When Anti-Virus 2011 runs one of its "scans", there really isn't anything you can do to prevent it, but then again, all Anti-Virus 2011 is really doing is showing a progress animation. Anti-Virus 2011 can't actually scan for anything. So, when Anti-Virus 2011 gives you a list of results, that list is obviously fake. Nonetheless, the list can include the names of real viruses in the results, just to scare you. If you try to find the threats that Anti-Virus 2011 says it found, you will find that not only are the threats not present on your computer, but the files that Anti-Virus 2011 marked as malicious are just harmless, ordinary Windows components. The list was created to persuade you that you have viruses on your PC that only Anti-Virus 2011 can remove, because after you tell Anti-Virus 2011 to remove all of the threats, Anti-Virus 2011 will tell you that you need to activate Anti-Virus 2011's software in order for that to be possible. Activation isn't free, and Anti-Virus 2011 will direct you to a payment site, which really will take your money if you enter your credit card information. Don't do that! Anti-Virus 2011 will not change into real software just because you paid for Anti-Virus 2011.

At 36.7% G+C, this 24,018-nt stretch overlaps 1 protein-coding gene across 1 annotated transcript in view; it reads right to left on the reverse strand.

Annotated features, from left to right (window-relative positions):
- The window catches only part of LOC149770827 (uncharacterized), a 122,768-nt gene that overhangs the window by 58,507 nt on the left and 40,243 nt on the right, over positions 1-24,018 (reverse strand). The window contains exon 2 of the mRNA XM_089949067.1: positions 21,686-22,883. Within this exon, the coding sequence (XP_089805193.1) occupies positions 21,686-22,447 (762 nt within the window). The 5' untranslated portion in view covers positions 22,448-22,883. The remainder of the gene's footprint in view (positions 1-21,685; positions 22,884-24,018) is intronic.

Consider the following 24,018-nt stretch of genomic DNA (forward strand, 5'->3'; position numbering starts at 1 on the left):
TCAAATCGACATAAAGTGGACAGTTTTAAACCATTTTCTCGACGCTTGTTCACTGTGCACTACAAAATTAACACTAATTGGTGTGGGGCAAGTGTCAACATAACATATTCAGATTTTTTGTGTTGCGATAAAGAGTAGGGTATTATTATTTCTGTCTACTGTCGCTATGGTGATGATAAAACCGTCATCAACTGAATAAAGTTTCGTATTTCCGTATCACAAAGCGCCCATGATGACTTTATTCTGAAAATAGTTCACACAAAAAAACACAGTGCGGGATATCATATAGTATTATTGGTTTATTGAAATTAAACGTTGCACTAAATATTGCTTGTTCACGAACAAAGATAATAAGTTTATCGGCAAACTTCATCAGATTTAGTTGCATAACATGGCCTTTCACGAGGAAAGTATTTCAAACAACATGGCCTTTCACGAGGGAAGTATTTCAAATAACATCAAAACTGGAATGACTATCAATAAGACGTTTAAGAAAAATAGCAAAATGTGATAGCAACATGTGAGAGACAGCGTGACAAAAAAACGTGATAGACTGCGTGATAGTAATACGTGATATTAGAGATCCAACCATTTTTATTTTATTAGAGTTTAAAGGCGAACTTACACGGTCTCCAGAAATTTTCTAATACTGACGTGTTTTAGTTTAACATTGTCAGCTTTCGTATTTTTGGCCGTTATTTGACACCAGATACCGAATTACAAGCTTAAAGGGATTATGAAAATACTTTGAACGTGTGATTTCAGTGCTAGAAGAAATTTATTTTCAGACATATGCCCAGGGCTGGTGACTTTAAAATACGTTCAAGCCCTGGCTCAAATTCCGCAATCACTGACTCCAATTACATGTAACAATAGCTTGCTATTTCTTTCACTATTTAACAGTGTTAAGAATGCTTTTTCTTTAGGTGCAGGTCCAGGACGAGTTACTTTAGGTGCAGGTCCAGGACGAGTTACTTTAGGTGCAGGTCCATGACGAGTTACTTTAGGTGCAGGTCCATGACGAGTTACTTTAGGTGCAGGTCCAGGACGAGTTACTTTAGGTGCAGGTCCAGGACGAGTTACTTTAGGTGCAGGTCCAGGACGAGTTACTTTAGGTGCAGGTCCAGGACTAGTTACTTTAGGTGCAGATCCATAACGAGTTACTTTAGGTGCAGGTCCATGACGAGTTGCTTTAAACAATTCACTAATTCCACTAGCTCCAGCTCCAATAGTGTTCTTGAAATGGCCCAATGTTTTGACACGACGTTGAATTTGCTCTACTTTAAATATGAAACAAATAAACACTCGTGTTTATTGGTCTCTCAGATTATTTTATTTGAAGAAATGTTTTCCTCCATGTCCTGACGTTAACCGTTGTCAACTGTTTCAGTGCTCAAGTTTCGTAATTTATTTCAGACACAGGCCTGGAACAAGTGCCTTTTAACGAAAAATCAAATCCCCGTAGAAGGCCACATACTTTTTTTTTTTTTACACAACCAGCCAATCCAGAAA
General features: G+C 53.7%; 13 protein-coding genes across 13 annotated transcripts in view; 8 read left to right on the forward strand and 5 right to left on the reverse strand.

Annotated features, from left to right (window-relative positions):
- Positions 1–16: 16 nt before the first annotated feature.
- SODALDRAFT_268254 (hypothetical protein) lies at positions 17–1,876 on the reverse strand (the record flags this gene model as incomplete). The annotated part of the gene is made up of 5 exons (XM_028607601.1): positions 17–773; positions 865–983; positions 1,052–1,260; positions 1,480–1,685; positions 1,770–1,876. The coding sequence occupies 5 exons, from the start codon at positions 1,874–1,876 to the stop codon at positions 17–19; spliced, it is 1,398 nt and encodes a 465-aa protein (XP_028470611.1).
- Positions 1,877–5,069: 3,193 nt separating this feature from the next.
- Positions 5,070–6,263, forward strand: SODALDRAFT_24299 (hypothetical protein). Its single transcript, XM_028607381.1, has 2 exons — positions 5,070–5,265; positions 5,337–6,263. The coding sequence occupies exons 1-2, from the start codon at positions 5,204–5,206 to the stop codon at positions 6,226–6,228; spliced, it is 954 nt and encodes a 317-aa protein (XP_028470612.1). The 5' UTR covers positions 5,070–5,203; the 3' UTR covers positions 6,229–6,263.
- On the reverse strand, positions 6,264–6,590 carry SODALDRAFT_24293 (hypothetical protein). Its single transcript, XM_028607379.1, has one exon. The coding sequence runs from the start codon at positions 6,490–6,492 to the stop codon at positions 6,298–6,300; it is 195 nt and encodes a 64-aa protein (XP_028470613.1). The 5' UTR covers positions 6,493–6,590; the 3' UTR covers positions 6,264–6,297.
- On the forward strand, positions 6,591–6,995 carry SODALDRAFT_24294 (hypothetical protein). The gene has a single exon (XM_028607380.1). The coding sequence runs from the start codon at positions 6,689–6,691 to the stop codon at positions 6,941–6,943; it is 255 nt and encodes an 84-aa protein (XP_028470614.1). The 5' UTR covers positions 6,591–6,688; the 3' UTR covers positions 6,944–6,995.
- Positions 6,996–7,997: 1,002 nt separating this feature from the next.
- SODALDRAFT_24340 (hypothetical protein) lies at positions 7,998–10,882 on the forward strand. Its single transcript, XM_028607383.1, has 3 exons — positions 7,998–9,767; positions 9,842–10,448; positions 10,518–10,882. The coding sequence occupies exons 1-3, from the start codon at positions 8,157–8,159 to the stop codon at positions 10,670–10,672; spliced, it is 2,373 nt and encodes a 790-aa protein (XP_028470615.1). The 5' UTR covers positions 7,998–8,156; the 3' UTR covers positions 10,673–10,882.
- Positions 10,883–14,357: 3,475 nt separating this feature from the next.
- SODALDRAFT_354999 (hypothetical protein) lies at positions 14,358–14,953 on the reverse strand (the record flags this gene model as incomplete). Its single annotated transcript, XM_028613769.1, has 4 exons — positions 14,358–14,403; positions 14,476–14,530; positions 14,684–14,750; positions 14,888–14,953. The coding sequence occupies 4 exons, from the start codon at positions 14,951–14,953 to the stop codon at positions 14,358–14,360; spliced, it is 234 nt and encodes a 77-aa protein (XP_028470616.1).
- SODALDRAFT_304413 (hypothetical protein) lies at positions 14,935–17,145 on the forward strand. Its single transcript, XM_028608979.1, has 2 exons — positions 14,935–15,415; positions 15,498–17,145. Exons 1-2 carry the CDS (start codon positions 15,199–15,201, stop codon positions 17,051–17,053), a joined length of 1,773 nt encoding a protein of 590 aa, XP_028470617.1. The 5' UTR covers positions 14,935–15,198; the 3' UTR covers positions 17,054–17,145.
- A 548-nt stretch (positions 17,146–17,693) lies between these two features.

Once you get past the phony interface, Anti-Virus 2011 will continue to try to get you to pay an activation fee. Anti-Virus 2011 will cause security alerts to pop up, many of which may say that they are Firewall alerts. These alerts will mention urgent security issues that Anti-Virus 2011 says it has detected, and one way or another, they all contain prompts that are meant to lead you to the payment site. Anti-Virus 2011 will also interfere with your web browser, by either redirecting it when you try to visit ordinary sites, or by preventing you from going to a site with a fake in-browser security alert warning you that you have just been prevented from navigating to a malicious site. Don't expect to be able to remove Anti-Virus 2011 through ordinary means, either, because Anti-Virus 2011 will prevent you from using any other programs, and Anti-Virus 2011 probably will not be listed in the Add/Remove Programs option in the Control Panel, either. Anti-Virus 2011 cripples Windows when Windows is running in its normal mode.
How Did Anti-Virus 2011 Get Onto Your PC in the First Place?